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Tue January 17, 2012 10:29 AMReport Abuse
Paul Weatherhead
Program Manager
Member Since: 5/1/2000
Comments: 611


In my three decades of work with two very large organizations, I have seen hundreds of HR people make a full career out of being able to simply communicate complex retirement plan details to thousands of employees.  That's fine.  There is a need for those people. 

But top HR needs to "own" the retirement plans by knowing how they serve to attract, retain and motivate talent; and how retirement plans impact the financial position of the company.  Top HR also needs to know alternative design options in order to provide the best value to an organization. 

I appreciate you posting this blog on the Retirement Heist.  The book is an excellent reminder that none of us truly knows everything there is to know about total rewards.  We need to constantly stay on our learning curve to be aware of the issues that the author has raised.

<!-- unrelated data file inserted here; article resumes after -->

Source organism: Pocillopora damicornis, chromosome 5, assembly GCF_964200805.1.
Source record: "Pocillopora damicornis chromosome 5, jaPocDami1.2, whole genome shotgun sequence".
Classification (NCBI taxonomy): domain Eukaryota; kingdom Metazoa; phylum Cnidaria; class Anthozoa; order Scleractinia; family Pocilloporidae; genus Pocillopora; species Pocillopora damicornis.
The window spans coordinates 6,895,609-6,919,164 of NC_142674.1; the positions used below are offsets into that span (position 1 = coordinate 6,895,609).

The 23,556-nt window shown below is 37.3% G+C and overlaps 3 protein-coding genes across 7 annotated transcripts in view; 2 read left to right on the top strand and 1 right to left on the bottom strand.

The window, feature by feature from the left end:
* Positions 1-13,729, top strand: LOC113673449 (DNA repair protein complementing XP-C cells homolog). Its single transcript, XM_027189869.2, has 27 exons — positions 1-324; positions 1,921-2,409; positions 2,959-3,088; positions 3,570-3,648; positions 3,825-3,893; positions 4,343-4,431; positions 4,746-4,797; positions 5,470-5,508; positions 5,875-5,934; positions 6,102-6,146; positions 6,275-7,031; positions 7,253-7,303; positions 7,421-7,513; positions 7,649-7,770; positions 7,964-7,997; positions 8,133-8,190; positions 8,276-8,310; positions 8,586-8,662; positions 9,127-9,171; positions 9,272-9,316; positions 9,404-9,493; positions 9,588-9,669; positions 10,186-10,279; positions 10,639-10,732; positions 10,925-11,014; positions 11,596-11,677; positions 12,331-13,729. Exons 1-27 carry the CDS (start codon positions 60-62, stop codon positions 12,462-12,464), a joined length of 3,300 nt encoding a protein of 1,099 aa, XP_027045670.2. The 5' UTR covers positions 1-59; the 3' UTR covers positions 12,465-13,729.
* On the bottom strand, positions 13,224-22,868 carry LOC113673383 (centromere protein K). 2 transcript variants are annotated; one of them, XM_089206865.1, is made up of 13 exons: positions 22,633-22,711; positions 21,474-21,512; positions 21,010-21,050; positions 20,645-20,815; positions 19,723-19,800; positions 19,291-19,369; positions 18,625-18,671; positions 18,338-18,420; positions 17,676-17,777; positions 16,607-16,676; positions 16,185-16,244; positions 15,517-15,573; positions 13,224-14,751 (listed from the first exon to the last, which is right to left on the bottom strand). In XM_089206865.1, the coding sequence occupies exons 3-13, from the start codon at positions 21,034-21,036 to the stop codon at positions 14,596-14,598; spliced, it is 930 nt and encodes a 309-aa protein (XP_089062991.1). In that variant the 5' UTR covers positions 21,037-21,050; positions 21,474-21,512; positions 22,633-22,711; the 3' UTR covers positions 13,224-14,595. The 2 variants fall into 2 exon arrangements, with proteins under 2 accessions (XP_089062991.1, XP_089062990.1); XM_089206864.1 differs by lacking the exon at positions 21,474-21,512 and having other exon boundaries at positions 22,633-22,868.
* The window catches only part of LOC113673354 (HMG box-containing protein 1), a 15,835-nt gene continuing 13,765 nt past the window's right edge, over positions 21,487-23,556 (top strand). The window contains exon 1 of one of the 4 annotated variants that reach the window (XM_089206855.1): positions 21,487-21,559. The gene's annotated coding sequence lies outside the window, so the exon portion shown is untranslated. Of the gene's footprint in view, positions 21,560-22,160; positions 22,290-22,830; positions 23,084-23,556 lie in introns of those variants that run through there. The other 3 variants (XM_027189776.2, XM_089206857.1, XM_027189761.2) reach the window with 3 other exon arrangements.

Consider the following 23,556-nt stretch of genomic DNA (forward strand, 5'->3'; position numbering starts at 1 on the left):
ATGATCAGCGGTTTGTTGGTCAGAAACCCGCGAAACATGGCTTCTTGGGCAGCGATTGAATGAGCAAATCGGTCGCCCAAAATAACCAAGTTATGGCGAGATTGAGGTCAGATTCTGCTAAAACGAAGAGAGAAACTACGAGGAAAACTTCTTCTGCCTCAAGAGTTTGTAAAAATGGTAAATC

Thu January 12, 2012 5:09 PM (edited 1/13/2012) Report Abuse
E Brennan
Senior Associate
Member Since: 4/19/1979
Comments: 590

How is this new?  Paul Weatherhead, Jack T. and some others have discussed it here http://www.worldatwork.org/waw/community/discussions/discuss.jsp?did=29291 and I recall something called ERISA  being passed in way back in 1974 to make it completely impossible for such scams to ever occur again.  Ah, but I should never have underestimated the creativity of attorneys and accountants eager to create that result so clearly desired by their paymasters. 

If this is such a scandal, where has our society been?  Why have none of our benefits specialists and pension gurus been sounding warnings about the unethical if not illegal behaviors?  What is the use of a Total Reward professional group that has no idea what is happening in its field?

On the other hand, if this book is simply a typical self-aggrandizing journalistic rant pillorying a tiny handful of individuals for the usual reckless abusers found as outliers in every human endeavor, then it's just a flash in the pan statistical aberration and unworthy of serious note... except to watch to confirm that the offenders get their just deserts  (NOT bailed out, as usual).